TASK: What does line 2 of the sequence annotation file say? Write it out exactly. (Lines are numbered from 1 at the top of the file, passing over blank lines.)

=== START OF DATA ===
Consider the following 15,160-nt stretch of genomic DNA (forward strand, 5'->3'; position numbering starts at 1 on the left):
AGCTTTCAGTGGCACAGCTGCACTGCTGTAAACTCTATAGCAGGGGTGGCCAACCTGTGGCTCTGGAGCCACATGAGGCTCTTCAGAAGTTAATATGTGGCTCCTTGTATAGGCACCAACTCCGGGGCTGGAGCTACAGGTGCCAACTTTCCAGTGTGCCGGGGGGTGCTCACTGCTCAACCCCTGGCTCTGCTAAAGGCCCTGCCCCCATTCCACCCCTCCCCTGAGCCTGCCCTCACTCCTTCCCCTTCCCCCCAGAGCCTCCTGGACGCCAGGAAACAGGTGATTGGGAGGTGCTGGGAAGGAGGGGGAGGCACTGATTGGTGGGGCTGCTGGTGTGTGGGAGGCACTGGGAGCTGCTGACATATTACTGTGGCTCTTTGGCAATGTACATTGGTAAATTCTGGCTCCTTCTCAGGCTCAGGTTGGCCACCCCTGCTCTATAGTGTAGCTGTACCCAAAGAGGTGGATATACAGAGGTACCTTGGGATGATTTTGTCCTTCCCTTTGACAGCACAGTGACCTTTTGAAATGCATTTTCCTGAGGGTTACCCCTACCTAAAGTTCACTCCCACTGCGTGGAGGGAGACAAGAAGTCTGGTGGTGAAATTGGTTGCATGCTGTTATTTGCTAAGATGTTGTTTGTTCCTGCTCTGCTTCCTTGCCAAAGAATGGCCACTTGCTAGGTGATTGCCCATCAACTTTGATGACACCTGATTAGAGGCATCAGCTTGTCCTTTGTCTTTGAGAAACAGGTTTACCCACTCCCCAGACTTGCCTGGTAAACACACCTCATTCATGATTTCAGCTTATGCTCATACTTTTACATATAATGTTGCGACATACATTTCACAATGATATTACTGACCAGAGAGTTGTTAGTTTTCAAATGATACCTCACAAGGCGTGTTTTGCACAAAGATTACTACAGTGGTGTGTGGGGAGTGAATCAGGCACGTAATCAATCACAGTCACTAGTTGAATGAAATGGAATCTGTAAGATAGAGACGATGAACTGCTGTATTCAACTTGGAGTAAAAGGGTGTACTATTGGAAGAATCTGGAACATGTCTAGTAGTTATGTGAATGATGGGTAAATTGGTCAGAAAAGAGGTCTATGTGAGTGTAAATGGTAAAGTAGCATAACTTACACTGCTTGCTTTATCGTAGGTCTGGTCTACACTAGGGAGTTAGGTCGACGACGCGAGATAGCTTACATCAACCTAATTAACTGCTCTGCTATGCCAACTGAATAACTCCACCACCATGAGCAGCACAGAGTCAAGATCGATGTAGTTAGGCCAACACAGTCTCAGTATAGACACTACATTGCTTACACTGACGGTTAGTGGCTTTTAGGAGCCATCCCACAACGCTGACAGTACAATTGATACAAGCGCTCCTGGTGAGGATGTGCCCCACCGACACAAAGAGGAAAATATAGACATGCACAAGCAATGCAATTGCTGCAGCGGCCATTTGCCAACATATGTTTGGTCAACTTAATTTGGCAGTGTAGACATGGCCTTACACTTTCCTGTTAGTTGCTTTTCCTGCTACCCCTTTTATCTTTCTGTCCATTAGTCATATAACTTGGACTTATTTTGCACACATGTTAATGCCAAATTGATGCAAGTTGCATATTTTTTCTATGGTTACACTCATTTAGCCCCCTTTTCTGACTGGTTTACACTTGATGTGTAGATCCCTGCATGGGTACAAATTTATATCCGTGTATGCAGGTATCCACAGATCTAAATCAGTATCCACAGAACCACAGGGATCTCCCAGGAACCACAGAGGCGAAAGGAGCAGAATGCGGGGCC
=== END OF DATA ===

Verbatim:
AGCTTTCAGTGGCACAGCTGCACTGCTGTAAACTCTATAGCAGGGGTGGCCAACCTGTGGCTCTGGAGCCACATGAGGCTCTTCAGAAGTTAATATGTGGCTCCTTGTATAGGCACCAACTCCGGGGCTGGAGCTACAGGTGCCAACTTTCCAGTGTGCCGGGGGGTGCTCACTGCTCAACCCCTGGCTCTGCTAAAGGCCCTGCCCCCATTCCACCCCTCCCCTGAGCCTGCCCTCACTCCTTCCCCTTCCCCCCAGAGCCTCCTGGACGCCAGGAAACAGGTGATTGGGAGGTGCTGGGAAGGAGGGGGAGGCACTGATTGGTGGGGCTGCTGGTGTGTGGGAGGCACTGGGAGCTGCTGACATATTACTGTGGCTCTTTGGCAATGTACATTGGTAAATTCTGGCTCCTTCTCAGGCTCAGGTTGGCCACCCCTGCTCTATAGTGTAGCTGTACCCAAAGAGGTGGATATACAGAGGTACCTTGGGATGATTTTGTCCTTCCCTTTGACAGCACAGTGACCTTTTGAAATGCATTTTCCTGAGGGTTACCCCTACCTAAAGTTCACTCCCACTGCGTGGAGGGAGACAAGAAGTCTGGTGGTGAAATTGGTTGCATGCTGTTATTTGCTAAGATGTTGTTTGTTCCTGCTCTGCTTCCTTGCCAAAGAATGGCCACTTGCTAGGTGATTGCCCATCAACTTTGATGACACCTGATTAGAGGCATCAGCTTGTCCTTTGTCTTTGAGAAACAGGTTTACCCACTCCCCAGACTTGCCTGGTAAACACACCTCATTCATGATTTCAGCTTATGCTCATACTTTTACATATAATGTTGCGACATACATTTCACAATGATATTACTGACCAGAGAGTTGTTAGTTTTCAAATGATACCTCACAAGGCGTGTTTTGCACAAAGATTACTACAGTGGTGTGTGGGGAGTGAATCAGGCACGTAATCAATCACAGTCACTAGTTGAATGAAATGGAATCTGTAAGATAGAGACGATGAACTGCTGTATTCAACTTGGAGTAAAAGGGTGTACTATTGGAAGAATCTGGAACATGTCTAGTAGTTATGTGAATGATGGGTAAATTGGTCAGAAAAGAGGTCTATGTGAGTGTAAATGGTAAAGTAGCATAACTTACACTGCTTGCTTTATCGTAGGTCTGGTCTACACTAGGGAGTTAGGTCGACGACGCGAGATAGCTTACATCAACCTAATTAACTGCTCTGCTATGCCAACTGAATAACTCCACCACCATGAGCAGCACAGAGTCAAGATCGATGTAGTTAGGCCAACACAGTCTCAGTATAGACACTACATTGCTTACACTGACGGTTAGTGGCTTTTAGGAGCCATCCCACAACGCTGACAGTACAATTGATACAAGCGCTCCTGGTGAGGATGTGCCCCACCGACACAAAGAGGAAAATATAGACATGCACAAGCAATGCAATTGCTGCAGCGGCCATTTGCCAACATATGTTTGGTCAACTTAATTTGGCAGTGTAGACATGGCCTTACACTTTCCTGTTAGTTGCTTTTCCTGCTACCCCTTTTATCTTTCTGTCCATTAGTCATATAACTTGGACTTATTTTGCACACATGTTAATGCCAAATTGATGCAAGTTGCATATTTTTTCTATGGTTACACTCATTTAGCCCCCTTTTCTGACTGGTTTACACTTGATGTGTAGATCCCTGCATGGGTACAAATTTATATCCGTGTATGCAGGTATCCACAGATCTAAATCAGTATCCACAGAACCACAGGGATCTCCCAGGAACCACAGAGGCGAAAGGAGCAGAATGCGGGGCC